which was extinguished in the very beginning. Origen speaks of it in this manner in a public homily on the eighty-second Psalm: 
"A certain man  came just now, puffed up greatly with his own ability, proclaiming that godless and impious opinion which has appeared lately in the churches, styled of the Elkesites.' I will show you what evil things that opinion teaches, that you may not be carried away by it. It rejects certain parts of every scripture. Again it uses portions of the Old Testament and the Gospel, but rejects the apostle  altogether. It says that to deny Christ is an indifferent matter, and that he who understands will, under necessity, deny with his mouth, but not in his heart. They produce a certain book which they say fell from heaven. They hold that whoever hears and believes  this shall receive remission of sins, another remission than that which Jesus Christ has given." Such is the account of these persons.
 The Elkesites (Elkesaitai) were not a distinct sect, but "a school scattered among all parties of the Judæo-Christian Church." They are described by Hippolytus (Phil. 9. 8-12) and by Epiphanius (in chap. 19 among the Essenes, in 30 among the Ebionites, and in 53 among the Sampsæans). We learn from Hippolytus that, in the time of Callistus or soon afterward, a certain Alcibiades, a native of Apameia in Syria, brought to Rome a book bearing the name of Elkesai ('Elchasai), which purported to contain a revelation, made in the time of Trajan, by the Son of God and the Holy Spirit in the form of angels, and teaching the forgiveness of all sins, even the grossest, by means of belief in the doctrines of the book and baptism performed with certain peculiar rites. The controversy in regard to the forgiveness of gross sins committed after baptism was raging high at this time in Rome, and Hippolytus, who took the strict side, naturally opposed this new system of indulgence with the greatest vigor. Among other doctrines taught in the book, was the lawfulness of denying the faith in time of persecution, as told us by Origen in this chapter, and by Epiphanius in chap. 19. The book was strongly Ebionitic in its teaching, and bore striking resemblances to the Clementine Homilies and Recognitions. Its exact relation to those writings has been disputed; but Uhlhorn (Homilien und Recognition des Clemens Romanus) has shown conclusively that it is older than the latter, and that it represents a type of Ebionitic Christianity less modified than the latter by the influence of Christianity. In agreement with the Ebionites, the Elkesites (as all those were called who accepted the teachings of the book, to whatever party they might belong) taught that Christ was a created being; and they also repudiated sacrifices, which compelled them to reject certain portions of the Old Testament (cf. Origen's statement just below). They likewise refused recognition to the apostle Paul, and ordained the observance of the Jewish law; but they went beyond the Clementines in teaching the necessity of circumcision and the repetition of baptism as a means to the forgiveness of sins. The origin of the name Elkesai has also been disputed. Hippolytus says it was the name of the man who was claimed to have received the revelation, and Epiphanius calls Elkesai a false prophet; but some critics have thought them mistaken, and have supposed that Elkesai must have been the name of the book, or of the angel that gave the revelation. It is more probable, however, as Salmon concludes, that it was the name of a man whom the book represented as receiving the revelation, but that the man was only an imaginary person, and not the real founder of the school, as Epiphanius supposed. The book cannot well be put back of the beginning of the third century, when it first began to be heard of in the Catholic Church. It claimed to have been for a century in secret circulation, but the claim is quite unfounded. Eusebius speaks of the heresy as extinguished in the very beginning, and it seems, in fact, to have played no prominent part in history; and yet it apparently lingered on for a long time in the East, for we hear of a sect in Arabia, as late as the tenth century, who counted El-Chasaiach as their founder (see Salmon's article, p. 98). See the work of Uhlhorn already mentioned; also Ritschl's Entstehung d. alt. Katholischen Kirche, p. 234 sq. (Ritschl holds that the Clementines are older than the book of Elkesai), and Hilgenfeld's Nov. Test. extra Can. rec. III. 153, where the extant fragments of the book are collected. See also Salmon's article in the Dict. of Christ. Biog. II. p. 95 sq.  On Origen's writings on the Psalms, see chap. 24, note 3. This fragment is the only portion of his homily on the eighty-second Psalm extant.  Alciabades, according to Hippolytus (see above, note 1).  The apostle Paul (see note 1).  Origen does not mention the baptism of the Elkesites, which is described at length by Hippolytus. It seems that both belief in the teachings of the book and baptism were necessary. It may be that in Origen's opinion the receiving of the book itself involved the peculiar baptism which it taught, and that, therefore, he thought it unnecessary to mention the latter.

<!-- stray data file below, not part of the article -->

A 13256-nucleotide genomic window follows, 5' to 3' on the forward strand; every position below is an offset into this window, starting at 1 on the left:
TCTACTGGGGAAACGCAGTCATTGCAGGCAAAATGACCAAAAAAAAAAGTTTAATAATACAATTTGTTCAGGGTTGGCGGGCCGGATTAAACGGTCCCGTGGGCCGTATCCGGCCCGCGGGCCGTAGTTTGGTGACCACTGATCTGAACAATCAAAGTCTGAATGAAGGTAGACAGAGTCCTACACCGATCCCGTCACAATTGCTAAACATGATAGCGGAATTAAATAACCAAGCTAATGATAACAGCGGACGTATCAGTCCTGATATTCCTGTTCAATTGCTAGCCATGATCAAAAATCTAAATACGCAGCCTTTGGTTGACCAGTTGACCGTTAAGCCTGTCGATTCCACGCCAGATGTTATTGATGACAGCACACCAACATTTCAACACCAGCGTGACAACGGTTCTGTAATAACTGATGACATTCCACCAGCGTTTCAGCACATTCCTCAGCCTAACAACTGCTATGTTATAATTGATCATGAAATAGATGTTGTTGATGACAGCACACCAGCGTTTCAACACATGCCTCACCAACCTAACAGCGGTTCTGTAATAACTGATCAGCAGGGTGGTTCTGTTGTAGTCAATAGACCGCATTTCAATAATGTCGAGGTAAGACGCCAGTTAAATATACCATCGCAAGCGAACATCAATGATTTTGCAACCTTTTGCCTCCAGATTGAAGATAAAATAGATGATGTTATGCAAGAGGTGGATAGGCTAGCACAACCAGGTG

On Origen's writings on the Psalms, see chap. 24, note 3. This fragment is the only portion of his homily on the eighty-second Psalm extant.
 Alciabades, according to Hippolytus (see above, note 1).
 The apostle Paul (see note 1).
 Origen does not mention the baptism of the Elkesites, which is described at length by Hippolytus. It seems that both belief in the teachings of the book and baptism were necessary. It may be that in Origen's opinion the receiving of the book itself involved the peculiar baptism which it taught, and that, therefore, he thought it unnecessary to mention the latter.